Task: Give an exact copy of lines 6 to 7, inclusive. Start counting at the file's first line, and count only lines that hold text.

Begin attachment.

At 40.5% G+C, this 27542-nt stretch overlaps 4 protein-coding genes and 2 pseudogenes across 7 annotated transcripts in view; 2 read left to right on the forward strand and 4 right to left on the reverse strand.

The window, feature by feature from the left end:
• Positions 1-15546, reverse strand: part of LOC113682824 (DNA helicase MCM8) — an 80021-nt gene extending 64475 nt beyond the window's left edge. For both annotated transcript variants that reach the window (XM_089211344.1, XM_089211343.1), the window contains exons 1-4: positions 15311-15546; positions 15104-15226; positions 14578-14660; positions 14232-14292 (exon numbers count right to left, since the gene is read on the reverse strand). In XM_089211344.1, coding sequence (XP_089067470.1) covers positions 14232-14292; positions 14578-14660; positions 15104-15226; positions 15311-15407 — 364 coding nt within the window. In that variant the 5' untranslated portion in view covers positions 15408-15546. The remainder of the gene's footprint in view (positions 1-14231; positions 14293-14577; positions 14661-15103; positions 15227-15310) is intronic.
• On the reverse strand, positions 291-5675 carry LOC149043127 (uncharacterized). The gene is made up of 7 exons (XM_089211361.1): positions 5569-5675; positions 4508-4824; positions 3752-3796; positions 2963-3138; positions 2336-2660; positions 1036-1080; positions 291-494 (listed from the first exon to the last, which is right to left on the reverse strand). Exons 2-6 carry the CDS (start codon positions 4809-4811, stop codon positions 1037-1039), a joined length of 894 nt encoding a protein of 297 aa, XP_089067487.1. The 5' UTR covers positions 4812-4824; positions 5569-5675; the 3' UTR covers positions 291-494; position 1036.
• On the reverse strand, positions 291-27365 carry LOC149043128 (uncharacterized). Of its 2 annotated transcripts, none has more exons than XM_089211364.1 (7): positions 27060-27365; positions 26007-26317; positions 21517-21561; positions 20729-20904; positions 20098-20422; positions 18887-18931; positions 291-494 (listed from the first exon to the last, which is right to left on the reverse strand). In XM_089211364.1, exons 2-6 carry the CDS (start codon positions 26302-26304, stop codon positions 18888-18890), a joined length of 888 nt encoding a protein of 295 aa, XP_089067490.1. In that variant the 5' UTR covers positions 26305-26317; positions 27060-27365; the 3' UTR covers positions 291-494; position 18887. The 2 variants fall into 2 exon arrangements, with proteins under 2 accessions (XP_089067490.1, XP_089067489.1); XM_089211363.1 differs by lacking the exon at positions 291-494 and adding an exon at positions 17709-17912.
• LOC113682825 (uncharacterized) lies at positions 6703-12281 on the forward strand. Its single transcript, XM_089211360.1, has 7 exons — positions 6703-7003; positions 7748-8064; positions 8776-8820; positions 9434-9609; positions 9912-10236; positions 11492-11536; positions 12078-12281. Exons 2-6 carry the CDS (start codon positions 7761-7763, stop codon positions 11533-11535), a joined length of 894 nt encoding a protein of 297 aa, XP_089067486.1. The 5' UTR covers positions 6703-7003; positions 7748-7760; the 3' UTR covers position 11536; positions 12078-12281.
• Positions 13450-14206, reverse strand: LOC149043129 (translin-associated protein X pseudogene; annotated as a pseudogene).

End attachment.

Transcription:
• LOC113682825 (uncharacterized) lies at positions 6703-12281 on the forward strand. Its single transcript, XM_089211360.1, has 7 exons — positions 6703-7003; positions 7748-8064; positions 8776-8820; positions 9434-9609; positions 9912-10236; positions 11492-11536; positions 12078-12281. Exons 2-6 carry the CDS (start codon positions 7761-7763, stop codon positions 11533-11535), a joined length of 894 nt encoding a protein of 297 aa, XP_089067486.1. The 5' UTR covers positions 6703-7003; positions 7748-7760; the 3' UTR covers position 11536; positions 12078-12281.
• Positions 13450-14206, reverse strand: LOC149043129 (translin-associated protein X pseudogene; annotated as a pseudogene).